HTMC (our DM): Okay, you guys are in a Black Ship with your Inquisitor, and it's dropped out of the Warp some days from your destination. The ship's navigator is unconscious due to warp-related phenomena, and the engines are down. Your quest: to find the problem with the engine and fix it! By any means necessary.
Kory: Don't worry, you guys! The Emperor will save us!
I'm afraid not.
Me: Okay, can you hear me now?
Well, let's investigate the engine room! (You stupid meatbags.)
All: What's that?
Stormshrug: Let's investigate the engine room!
All: Okay!
HTMC: The guards are being dicks and won't let you in.
Jesse: Don't worry, you guys, I'll solve this with the power of RAWK! Also reasonable diplomacy. Actually, pretty much just reasonable diplomacy.
Rome: I, too, will engage reasonably! Now respect mah authoritah, you guards!
Me: Now can you guys hear me?
HTMC: All right, the guards let you by. You enter a room where a fellow in a commissar's hat is standing. He's guarding a holding chamber filled with witches-- that is, unregistered psykers, dangerous to themselves and everyone around them.
Me: (What... what's that, Bang? You want me to release all of them? I couldn't do that! Could... could I? But, what would the Emperor think....)
HTMC: That's all the time we have for today, kids! Will the Black Ship get repaired and deliver its cargo of witches on schedule? Will Stormshrug learn to respect meatbags and all their disgusting organs? Will the party's crazed psyker condemn the group's immortal souls to the Warp, to be digested eternally? Tune in next week to find out!

(Credits roll during ending reprise of theme song)

Me: Okay, guys, I think I've got this voice-chat thing worked out... hey, where's everyone gone?

Sunday, July 18, 2010

A Long, Rambling Post About Left 4 Dead And Microsoft Marketing Strategy

So I've played Left 4 Dead quite a bit. Back before Jesse's XBox broke, I played it even more. The best games I've had were always with the Tower group; when we had to incorporate outsiders into the team, things generally went to hell right quick. This was for a few reasons.

1) The Stag Hunt

The Stag Hunt is a scenario in game theory which is analogous to two hunters trying to catch dinner. There are two kinds of game in the area; rabbits, and Jabberwockies. Rabbits are easy to catch, and either hunter could do it easily alone. Jabberwockies, however, have claws and teeth, and thus requires another hunter to help bring it down. On the other hand, they provide much more meat than would be gained from having both hunters just hunt rabbits.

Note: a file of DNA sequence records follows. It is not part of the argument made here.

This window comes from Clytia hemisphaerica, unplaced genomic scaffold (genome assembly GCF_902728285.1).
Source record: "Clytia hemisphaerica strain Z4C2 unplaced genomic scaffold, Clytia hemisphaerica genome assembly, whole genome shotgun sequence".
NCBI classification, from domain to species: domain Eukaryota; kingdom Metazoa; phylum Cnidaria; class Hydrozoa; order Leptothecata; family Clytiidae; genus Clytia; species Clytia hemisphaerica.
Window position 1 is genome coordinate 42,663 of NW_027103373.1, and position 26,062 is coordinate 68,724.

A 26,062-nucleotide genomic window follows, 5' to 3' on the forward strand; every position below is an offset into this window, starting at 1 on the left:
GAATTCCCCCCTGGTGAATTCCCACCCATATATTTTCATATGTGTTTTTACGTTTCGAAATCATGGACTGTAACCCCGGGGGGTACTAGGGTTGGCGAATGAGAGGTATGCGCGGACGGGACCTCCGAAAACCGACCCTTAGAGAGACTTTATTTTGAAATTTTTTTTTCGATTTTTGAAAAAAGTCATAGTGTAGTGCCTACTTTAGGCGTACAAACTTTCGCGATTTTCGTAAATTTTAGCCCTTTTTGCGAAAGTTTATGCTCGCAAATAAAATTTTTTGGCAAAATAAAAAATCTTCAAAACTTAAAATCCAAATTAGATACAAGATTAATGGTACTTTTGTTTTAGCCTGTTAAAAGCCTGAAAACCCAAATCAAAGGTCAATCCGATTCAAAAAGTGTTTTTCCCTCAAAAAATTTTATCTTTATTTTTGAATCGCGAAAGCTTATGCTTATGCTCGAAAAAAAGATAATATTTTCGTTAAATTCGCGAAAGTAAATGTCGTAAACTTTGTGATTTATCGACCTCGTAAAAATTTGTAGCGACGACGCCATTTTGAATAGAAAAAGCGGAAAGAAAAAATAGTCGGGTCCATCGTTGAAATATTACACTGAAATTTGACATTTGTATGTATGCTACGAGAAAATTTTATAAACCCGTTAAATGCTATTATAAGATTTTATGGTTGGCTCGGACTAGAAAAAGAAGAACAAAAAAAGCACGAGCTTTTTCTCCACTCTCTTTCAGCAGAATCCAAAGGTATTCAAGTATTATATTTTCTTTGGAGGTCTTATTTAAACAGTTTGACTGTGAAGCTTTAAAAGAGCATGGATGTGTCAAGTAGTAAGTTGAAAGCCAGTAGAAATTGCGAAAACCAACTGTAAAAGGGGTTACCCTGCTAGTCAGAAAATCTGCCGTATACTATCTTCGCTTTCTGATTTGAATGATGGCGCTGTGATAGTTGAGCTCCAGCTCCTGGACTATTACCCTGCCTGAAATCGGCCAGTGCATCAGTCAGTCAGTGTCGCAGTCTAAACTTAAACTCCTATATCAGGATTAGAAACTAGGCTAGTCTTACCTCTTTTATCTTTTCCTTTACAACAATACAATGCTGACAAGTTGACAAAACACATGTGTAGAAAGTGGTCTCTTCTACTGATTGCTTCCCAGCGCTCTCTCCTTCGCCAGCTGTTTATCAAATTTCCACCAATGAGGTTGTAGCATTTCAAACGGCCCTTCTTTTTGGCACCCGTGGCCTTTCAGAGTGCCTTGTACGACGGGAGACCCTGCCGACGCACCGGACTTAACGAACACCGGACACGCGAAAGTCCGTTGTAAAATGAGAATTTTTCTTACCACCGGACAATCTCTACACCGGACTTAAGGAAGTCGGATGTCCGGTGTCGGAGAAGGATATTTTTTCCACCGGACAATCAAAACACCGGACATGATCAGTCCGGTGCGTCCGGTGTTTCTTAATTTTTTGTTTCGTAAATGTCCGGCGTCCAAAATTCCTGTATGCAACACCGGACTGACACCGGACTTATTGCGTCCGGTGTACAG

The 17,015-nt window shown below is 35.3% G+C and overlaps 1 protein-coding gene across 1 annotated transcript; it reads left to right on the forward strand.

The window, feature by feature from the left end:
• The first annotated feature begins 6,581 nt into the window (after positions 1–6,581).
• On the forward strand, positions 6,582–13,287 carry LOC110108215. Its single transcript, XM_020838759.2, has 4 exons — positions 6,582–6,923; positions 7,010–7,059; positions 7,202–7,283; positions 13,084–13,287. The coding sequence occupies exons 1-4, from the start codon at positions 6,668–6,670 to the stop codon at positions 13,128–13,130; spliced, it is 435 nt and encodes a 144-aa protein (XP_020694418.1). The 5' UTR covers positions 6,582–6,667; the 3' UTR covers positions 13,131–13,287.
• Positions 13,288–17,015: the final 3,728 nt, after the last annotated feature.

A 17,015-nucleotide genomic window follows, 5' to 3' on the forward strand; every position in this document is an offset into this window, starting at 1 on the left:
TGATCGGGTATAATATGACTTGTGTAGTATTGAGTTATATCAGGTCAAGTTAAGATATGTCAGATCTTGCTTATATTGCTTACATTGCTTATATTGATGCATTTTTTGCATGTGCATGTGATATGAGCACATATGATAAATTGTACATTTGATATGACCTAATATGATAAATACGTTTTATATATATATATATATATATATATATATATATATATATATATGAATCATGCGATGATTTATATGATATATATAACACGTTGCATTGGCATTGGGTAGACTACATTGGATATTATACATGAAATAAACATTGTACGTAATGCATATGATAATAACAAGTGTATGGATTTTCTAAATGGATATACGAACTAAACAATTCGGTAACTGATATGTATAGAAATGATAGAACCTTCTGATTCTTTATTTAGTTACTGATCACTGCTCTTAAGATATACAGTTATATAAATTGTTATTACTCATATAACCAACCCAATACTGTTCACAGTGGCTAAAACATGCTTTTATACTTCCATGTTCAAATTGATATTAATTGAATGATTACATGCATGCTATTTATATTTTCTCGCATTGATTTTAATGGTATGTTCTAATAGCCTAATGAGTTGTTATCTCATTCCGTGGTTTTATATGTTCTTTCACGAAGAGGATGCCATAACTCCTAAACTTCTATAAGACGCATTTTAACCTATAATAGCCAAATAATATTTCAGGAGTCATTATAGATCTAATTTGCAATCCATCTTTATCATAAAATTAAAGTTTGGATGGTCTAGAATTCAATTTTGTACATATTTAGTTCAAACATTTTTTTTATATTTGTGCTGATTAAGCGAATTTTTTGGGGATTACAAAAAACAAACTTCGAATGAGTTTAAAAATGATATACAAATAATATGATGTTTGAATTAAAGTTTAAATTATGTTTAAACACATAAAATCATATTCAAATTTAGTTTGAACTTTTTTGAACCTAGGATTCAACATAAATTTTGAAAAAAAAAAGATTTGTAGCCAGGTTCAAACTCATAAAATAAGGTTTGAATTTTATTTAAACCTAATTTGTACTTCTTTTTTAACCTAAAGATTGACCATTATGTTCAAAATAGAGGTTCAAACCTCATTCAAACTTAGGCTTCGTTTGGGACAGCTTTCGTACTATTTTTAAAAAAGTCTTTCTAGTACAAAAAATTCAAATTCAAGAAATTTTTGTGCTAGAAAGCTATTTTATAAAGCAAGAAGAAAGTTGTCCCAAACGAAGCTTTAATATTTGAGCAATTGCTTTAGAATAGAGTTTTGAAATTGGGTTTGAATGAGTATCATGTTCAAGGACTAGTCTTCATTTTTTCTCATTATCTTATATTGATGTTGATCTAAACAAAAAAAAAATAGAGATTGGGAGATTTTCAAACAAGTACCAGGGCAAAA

The way this ends up playing out really depends on whether one hunter thinks the other will go after rabbits or not.

The way this is analogous to Left 4 Dead is in infected spawning; particularly, Team Cohesion. The optimal time to attack the survivors is when all the Special Infected are in ambush positions, at their lifeless best (Jabberwocky). This is obvious to most decent players of the game. However, if your teammates aren't waiting for you to spawn, doing the "right thing" and waiting for the others to group together is pointless and stupid, and will probably get you kicked 'cuz you "aren't doing anything". So the best option in that case is to just spawn whenever and hope you get some lucky damage (Rabbit.)

Well, this is a problem when it comes to players that don't use microphones. If everybody's got a mic, they can coordinate and jointly decide to Jabberwocky that shit up. However, if somebody doesn't, then a lot of times the team will degenerate into a bunch of teamkilling rabbit-hunters.

Incidentally, you know what bugs the hell out of me? That Guest players on the XBox can't use headsets to hear what's being said in the game. It's a small thing, but I feel like it illustrates a very large problem in Microsoft's gaming philosophy: that the Xbox, quite clearly, does not want you and your friends sharing consoles. This manifests itself in a few ways:

First, with the notable exception of Halo 3, no big-name titles that I'm aware of support 4 player versus modes. Which is bizarre, particularly in cases such as Left 4 Dead where there are always four people on a team. Now, I guess you could make a plausible argument that interfaces take up space for each player, and you wouldn't be able to fit all that stuff on a screen if four people are playing. Oh wait.
Likewise, Call of Duty: Modern Warfare was a blockbuster title for the XBox, garnering some gigantic number of sales the weekend it was released. And yet, I notice that there seems to be a curious feature that you can play two friends to an XBox if you're doing an offline game, but in online play (CoD's main selling point), the option is oddly removed. Thus, in order to get three of your friends playing Modern Warfare, you have to persuade all of them that the experience is totally worth several hundred dollars for consoles + game discs, and they'll likely respond:

So anyway, I feel like this is a pretty clear policy decision on the part of Microsoft; I suspect the boardroom-conversation was along the lines that, well, they stand to earn vast sums of money if they could take the four-person coterie who enjoyed the Halo franchise on one XBox, and get them all to purchase consoles and games. Sounds reasonable. So, Microsoft, how's that decision been working out for y'all?